[klohk-room, -room]
A cloakroom, or sometimes coatroom, is a room for people to hang their coats. Typically found inside a large building, such as a gymnasium or meeting hall, it is long and narrow with plenty of pegs on which to hang coats, umbrellas, and hats.

Attended cloakrooms, or coat checks, are staffed rooms where coats and bags can be stored securely. Typically, a ticket is given to the customer, with a corresponding ticket attached to the garment or item. They are often found in Nightclubs. A nominal fee is generally charged, or if not, a tip is usually paid by the customer when they reclaim their item.

US Senate

The United States Senate cloakrooms are how the parties interact with the Senators while they are on the floor. The cloakrooms control all the action on the Senate floor, including speaking time, order and organization.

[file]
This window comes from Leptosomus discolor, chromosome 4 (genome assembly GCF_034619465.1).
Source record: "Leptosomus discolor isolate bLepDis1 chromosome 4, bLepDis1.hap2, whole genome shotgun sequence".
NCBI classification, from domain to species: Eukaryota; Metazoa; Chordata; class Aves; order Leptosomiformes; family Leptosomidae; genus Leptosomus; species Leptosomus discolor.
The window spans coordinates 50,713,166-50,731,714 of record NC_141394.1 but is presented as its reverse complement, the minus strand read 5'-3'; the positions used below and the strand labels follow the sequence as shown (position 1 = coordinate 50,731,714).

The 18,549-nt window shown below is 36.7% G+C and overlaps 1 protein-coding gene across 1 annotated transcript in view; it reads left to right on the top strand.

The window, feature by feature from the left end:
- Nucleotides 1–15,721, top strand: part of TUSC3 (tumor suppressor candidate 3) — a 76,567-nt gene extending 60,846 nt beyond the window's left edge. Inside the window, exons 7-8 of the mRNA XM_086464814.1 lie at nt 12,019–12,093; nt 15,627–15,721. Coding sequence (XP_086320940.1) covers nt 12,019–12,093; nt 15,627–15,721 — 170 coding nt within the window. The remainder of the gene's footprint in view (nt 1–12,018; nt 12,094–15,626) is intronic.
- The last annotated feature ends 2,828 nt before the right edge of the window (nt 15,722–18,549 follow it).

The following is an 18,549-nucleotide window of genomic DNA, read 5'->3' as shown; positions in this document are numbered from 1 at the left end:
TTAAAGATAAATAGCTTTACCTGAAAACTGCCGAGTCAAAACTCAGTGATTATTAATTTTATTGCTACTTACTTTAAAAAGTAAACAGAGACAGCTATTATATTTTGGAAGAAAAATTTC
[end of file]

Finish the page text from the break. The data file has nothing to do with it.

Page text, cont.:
In the United Kingdom, an estate agent (the British equivalent of a real estate broker) will often use the word cloakroom to refer to the small, ground-floor lavatory of a house or to a secondary lavatory of an apartment.

A cloakroom within anything other than a private residence can usually be safely be assumed to be a place in which coats and other belongings are kept, but exceptions occur – at Fortnum & Mason, the gents’ lavatory is referred to as the “cloakroom”. The term is still commonly used in hotels, stations, clubs, museums and most other UK public venues in its traditional sense.

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